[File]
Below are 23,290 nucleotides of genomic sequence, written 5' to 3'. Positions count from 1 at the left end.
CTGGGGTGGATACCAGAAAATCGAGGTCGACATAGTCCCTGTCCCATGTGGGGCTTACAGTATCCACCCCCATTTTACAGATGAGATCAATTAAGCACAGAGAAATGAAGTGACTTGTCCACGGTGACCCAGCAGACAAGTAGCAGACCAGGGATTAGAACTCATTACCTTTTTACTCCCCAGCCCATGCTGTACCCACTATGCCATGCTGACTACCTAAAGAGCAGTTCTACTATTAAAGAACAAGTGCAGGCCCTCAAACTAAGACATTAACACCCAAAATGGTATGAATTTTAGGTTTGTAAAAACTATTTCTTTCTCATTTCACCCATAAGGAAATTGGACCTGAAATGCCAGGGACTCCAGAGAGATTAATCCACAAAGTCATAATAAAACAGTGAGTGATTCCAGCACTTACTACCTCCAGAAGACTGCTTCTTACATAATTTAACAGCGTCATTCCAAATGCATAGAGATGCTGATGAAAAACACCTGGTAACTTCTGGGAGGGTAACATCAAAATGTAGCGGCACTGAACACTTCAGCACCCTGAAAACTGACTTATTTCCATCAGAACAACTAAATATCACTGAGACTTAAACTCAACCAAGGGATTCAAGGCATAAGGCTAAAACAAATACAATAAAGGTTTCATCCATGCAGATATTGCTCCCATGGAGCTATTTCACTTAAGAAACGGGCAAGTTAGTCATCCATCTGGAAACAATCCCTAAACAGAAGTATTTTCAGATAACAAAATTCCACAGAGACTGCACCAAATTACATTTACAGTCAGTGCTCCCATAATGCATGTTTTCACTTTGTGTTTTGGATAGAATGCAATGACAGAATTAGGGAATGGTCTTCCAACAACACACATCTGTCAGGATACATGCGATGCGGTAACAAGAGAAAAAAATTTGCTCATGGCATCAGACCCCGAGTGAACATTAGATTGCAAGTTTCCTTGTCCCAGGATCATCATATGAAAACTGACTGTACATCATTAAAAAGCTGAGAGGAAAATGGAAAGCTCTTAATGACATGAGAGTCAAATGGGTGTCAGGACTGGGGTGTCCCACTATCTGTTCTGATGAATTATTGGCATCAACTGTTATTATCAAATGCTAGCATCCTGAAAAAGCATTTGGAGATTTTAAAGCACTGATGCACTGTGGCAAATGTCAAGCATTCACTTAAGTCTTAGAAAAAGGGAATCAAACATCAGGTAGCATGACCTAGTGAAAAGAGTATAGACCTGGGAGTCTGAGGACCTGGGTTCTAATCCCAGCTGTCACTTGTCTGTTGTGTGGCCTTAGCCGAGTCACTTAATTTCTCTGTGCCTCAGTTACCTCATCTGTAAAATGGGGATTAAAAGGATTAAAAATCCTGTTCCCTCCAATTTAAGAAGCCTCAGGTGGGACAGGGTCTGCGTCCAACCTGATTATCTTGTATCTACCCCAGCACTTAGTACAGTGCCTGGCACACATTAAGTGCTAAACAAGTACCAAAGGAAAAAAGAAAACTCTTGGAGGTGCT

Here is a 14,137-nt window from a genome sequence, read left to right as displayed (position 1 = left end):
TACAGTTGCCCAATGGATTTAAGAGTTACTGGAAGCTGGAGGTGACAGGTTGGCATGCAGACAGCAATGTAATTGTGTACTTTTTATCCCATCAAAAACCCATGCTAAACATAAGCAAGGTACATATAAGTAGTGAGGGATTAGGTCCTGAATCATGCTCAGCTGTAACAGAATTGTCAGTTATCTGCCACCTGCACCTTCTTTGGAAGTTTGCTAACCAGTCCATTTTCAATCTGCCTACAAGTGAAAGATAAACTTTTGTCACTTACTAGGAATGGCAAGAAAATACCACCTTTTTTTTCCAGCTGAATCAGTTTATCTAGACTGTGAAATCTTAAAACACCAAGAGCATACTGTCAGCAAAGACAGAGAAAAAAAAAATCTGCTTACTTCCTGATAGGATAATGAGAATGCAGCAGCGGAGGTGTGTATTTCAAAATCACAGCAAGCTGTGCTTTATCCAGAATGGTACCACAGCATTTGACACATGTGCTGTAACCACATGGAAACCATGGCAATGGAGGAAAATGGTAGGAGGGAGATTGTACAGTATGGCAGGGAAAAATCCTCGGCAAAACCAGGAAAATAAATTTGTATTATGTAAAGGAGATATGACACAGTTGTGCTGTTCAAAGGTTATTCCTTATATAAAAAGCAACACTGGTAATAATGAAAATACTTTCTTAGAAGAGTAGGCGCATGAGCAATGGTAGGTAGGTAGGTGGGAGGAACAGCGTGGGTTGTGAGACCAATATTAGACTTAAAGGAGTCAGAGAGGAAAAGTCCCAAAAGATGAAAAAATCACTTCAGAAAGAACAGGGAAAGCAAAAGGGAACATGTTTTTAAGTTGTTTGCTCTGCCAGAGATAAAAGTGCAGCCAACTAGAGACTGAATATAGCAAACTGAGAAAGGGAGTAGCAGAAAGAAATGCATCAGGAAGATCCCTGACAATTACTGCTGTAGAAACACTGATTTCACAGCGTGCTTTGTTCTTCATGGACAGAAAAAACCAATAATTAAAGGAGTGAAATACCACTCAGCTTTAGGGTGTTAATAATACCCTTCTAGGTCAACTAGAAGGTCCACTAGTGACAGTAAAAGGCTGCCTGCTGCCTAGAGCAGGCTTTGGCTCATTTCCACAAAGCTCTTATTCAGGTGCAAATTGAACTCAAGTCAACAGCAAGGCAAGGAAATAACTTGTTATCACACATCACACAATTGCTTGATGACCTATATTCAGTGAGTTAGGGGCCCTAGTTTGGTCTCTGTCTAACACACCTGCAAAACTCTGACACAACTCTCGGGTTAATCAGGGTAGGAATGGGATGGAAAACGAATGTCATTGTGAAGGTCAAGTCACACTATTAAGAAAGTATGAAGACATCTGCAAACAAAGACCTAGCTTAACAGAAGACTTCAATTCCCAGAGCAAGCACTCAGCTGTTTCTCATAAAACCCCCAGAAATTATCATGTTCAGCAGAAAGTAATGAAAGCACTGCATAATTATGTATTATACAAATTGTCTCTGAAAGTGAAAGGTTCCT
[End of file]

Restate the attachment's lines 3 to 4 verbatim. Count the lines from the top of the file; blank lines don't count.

Here is a 14,137-nt window from a genome sequence, read left to right as displayed (position 1 = left end):
TACAGTTGCCCAATGGATTTAAGAGTTACTGGAAGCTGGAGGTGACAGGTTGGCATGCAGACAGCAATGTAATTGTGTACTTTTTATCCCATCAAAAACCCATGCTAAACATAAGCAAGGTACATATAAGTAGTGAGGGATTAGGTCCTGAATCATGCTCAGCTGTAACAGAATTGTCAGTTATCTGCCACCTGCACCTTCTTTGGAAGTTTGCTAACCAGTCCATTTTCAATCTGCCTACAAGTGAAAGATAAACTTTTGTCACTTACTAGGAATGGCAAGAAAATACCACCTTTTTTTTCCAGCTGAATCAGTTTATCTAGACTGTGAAATCTTAAAACACCAAGAGCATACTGTCAGCAAAGACAGAGAAAAAAAAAATCTGCTTACTTCCTGATAGGATAATGAGAATGCAGCAGCGGAGGTGTGTATTTCAAAATCACAGCAAGCTGTGCTTTATCCAGAATGGTACCACAGCATTTGACACATGTGCTGTAACCACATGGAAACCATGGCAATGGAGGAAAATGGTAGGAGGGAGATTGTACAGTATGGCAGGGAAAAATCCTCGGCAAAACCAGGAAAATAAATTTGTATTATGTAAAGGAGATATGACACAGTTGTGCTGTTCAAAGGTTATTCCTTATATAAAAAGCAACACTGGTAATAATGAAAATACTTTCTTAGAAGAGTAGGCGCATGAGCAATGGTAGGTAGGTAGGTGGGAGGAACAGCGTGGGTTGTGAGACCAATATTAGACTTAAAGGAGTCAGAGAGGAAAAGTCCCAAAAGATGAAAAAATCACTTCAGAAAGAACAGGGAAAGCAAAAGGGAACATGTTTTTAAGTTGTTTGCTCTGCCAGAGATAAAAGTGCAGCCAACTAGAGACTGAATATAGCAAACTGAGAAAGGGAGTAGCAGAAAGAAATGCATCAGGAAGATCCCTGACAATTACTGCTGTAGAAACACTGATTTCACAGCGTGCTTTGTTCTTCATGGACAGAAAAAACCAATAATTAAAGGAGTGAAATACCACTCAGCTTTAGGGTGTTAATAATACCCTTCTAGGTCAACTAGAAGGTCCACTAGTGACAGTAAAAGGCTGCCTGCTGCCTAGAGCAGGCTTTGGCTCATTTCCACAAAGCTCTTATTCAGGTGCAAATTGAACTCAAGTCAACAGCAAGGCAAGGAAATAACTTGTTATCACACATCACACAATTGCTTGATGACCTATATTCAGTGAGTTAGGGGCCCTAGTTTGGTCTCTGTCTAACACACCTGCAAAACTCTGACACAACTCTCGGGTTAATCAGGGTAGGAATGGGATGGAAAACGAATGTCATTGTGAAGGTCAAGTCACACTATTAAGAAAGTATGAAGACATCTGCAAACAAAGACCTAGCTTAACAGAAGACTTCAATTCCCAGAGCAAGCACTCAGCTGTTTCTCATAAAACCCCCAGAAATTATCATGTTCAGCAGAAAGTAATGAAAGCACTGCATAATTATGTATTATACAAATTGTCTCTGAAAGTGAAAGGTTCCT